• Natural selection works on populations of organisms, not on a first self-replicatiing organism. it would only be when that first self replicator has produced a population that natural selection can work. Intervention may not be needed. Twenty years ago Thomas Cech discovered sequences of RNA that could self-catalyse and a similar discovery was made in Australia by Gerlach et al soon after. These sequences were less than 15 nucleotides long. While there is no particular reason to say so, it may be that a sequence of 25 nuclotides may be able to self reproduce. If there are four nucleotides available for every position in the sequence, the number of possible sequences is about 1 x 10^15. A handful of mixed ribonucleotide monomers weighing 120 grams has about 6 x 10^23 monomers. If these are polymerised at random to a length of 25 monomers, then, in the absence of any chemical bias, something like 6 x 10^8 examples of each sequence will form. If you extend the needed length to 39 nucleotides you still get 2 examples of each possible sequence. Now consider the fact that there are something like many millions of stars in this galaxy alone. Recent discoveries have revealed more than 300 planets orbiting nearby stars. Only one of these is anything vaguely like the Earth, but it is an indication that planets are not rare and therefore there may be millions of planets something like the Earth in this galaxy alone. Multiply that by maybe a billion for the the other galaxies. Now run the sort of chemistry I have roughly descibed on each of these planets throughout the entire Universe every second of every day for a million years. To me it's beginning to look as if life is not rare, it is inevitable given suitable conditions.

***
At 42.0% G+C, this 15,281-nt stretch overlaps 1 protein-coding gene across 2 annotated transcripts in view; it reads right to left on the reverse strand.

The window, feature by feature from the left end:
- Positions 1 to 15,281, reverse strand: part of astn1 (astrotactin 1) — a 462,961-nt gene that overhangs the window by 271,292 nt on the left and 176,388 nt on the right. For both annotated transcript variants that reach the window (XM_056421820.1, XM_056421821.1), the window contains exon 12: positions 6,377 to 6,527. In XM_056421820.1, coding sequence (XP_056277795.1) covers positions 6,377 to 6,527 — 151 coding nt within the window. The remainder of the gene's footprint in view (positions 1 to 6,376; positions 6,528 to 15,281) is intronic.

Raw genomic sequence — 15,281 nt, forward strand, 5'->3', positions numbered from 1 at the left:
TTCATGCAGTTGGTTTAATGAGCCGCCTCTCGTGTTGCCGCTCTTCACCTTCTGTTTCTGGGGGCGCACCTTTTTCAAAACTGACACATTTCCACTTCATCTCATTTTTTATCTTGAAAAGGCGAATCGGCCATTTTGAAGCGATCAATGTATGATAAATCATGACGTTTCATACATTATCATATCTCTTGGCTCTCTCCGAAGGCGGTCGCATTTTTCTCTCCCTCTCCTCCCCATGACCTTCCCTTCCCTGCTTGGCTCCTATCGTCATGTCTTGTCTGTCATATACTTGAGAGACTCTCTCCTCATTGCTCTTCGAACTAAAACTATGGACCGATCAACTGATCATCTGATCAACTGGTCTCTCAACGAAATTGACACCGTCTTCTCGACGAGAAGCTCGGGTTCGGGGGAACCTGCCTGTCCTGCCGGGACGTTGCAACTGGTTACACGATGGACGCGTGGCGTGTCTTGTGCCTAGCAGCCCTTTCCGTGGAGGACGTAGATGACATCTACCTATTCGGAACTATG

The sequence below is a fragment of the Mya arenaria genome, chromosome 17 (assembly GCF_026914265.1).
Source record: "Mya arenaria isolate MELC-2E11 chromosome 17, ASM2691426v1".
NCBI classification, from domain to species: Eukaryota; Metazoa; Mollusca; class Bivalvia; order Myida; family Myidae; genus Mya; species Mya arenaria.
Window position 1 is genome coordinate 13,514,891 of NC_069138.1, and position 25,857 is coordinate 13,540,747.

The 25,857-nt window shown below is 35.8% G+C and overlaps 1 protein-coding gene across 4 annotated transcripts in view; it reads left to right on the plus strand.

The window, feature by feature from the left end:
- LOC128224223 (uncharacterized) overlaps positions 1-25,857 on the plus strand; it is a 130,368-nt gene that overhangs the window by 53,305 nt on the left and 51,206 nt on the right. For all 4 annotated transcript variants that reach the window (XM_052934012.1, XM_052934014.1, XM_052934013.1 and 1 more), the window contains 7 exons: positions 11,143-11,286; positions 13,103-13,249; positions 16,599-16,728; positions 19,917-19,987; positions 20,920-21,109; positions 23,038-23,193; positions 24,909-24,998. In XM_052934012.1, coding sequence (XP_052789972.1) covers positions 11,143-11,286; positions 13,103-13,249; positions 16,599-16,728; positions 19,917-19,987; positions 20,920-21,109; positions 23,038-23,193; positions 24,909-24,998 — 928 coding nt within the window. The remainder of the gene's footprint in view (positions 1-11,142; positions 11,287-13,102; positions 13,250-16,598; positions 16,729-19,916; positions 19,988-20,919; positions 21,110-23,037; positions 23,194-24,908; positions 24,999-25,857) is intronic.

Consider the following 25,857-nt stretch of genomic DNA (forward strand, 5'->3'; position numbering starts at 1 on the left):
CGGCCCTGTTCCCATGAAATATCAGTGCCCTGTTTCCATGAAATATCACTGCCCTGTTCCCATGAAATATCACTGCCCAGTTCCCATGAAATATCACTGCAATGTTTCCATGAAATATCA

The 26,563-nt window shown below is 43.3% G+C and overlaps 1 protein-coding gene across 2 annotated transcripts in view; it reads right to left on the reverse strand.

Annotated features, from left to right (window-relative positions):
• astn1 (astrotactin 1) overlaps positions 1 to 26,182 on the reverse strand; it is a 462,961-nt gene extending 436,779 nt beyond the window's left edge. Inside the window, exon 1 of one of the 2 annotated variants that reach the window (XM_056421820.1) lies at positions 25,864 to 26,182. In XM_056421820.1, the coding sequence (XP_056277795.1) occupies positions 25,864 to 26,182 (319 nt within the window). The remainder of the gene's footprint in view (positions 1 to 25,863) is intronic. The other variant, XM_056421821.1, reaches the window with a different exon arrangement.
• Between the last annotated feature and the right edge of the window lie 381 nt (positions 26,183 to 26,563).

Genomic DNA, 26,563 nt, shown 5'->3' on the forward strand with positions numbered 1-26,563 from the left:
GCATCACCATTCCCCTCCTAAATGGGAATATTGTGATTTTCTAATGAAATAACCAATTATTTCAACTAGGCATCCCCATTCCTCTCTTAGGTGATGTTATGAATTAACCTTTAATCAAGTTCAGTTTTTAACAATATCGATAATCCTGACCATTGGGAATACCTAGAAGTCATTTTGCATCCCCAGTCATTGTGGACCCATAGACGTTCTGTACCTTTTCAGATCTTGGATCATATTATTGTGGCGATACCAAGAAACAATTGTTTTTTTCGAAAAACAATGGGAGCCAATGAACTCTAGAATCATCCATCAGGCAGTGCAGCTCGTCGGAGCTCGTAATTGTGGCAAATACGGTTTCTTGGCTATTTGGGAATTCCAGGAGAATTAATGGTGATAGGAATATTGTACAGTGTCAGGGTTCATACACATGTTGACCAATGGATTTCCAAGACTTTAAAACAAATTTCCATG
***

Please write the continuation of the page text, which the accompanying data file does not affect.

• The very origin of life has nothing to do with evolution. It's called abiogenesis and Palifox has described it very well.
  • To put it another way, natural selection is only one mechanism of evolution.

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